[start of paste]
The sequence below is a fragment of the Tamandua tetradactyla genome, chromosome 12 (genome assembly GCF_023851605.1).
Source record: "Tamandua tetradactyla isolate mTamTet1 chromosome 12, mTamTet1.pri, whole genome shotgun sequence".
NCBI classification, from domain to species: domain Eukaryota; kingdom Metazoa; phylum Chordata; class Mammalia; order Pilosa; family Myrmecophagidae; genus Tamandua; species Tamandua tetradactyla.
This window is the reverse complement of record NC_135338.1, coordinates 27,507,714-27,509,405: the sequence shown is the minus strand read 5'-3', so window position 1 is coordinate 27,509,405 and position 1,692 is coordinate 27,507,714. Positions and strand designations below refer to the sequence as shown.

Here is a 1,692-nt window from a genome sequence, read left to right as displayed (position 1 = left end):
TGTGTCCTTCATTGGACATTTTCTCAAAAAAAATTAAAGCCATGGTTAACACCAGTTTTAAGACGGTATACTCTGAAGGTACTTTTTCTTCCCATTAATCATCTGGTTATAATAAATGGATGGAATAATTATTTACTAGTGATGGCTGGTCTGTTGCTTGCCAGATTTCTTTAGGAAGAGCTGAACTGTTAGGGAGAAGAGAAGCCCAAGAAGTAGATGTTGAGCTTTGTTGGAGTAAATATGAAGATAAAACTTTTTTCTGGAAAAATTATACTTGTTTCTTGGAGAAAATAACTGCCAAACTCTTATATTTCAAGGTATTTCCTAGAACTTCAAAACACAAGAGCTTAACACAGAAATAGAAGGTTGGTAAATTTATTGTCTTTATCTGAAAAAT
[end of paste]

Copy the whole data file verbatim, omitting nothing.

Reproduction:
The sequence below is a fragment of the Tamandua tetradactyla genome, chromosome 12 (genome assembly GCF_023851605.1).
Source record: "Tamandua tetradactyla isolate mTamTet1 chromosome 12, mTamTet1.pri, whole genome shotgun sequence".
NCBI classification, from domain to species: domain Eukaryota; kingdom Metazoa; phylum Chordata; class Mammalia; order Pilosa; family Myrmecophagidae; genus Tamandua; species Tamandua tetradactyla.
This window is the reverse complement of record NC_135338.1, coordinates 27,507,714-27,509,405: the sequence shown is the minus strand read 5'-3', so window position 1 is coordinate 27,509,405 and position 1,692 is coordinate 27,507,714. Positions and strand designations below refer to the sequence as shown.

Here is a 1,692-nt window from a genome sequence, read left to right as displayed (position 1 = left end):
TGTGTCCTTCATTGGACATTTTCTCAAAAAAAATTAAAGCCATGGTTAACACCAGTTTTAAGACGGTATACTCTGAAGGTACTTTTTCTTCCCATTAATCATCTGGTTATAATAAATGGATGGAATAATTATTTACTAGTGATGGCTGGTCTGTTGCTTGCCAGATTTCTTTAGGAAGAGCTGAACTGTTAGGGAGAAGAGAAGCCCAAGAAGTAGATGTTGAGCTTTGTTGGAGTAAATATGAAGATAAAACTTTTTTCTGGAAAAATTATACTTGTTTCTTGGAGAAAATAACTGCCAAACTCTTATATTTCAAGGTATTTCCTAGAACTTCAAAACACAAGAGCTTAACACAGAAATAGAAGGTTGGTAAATTTATTGTCTTTATCTGAAAAAT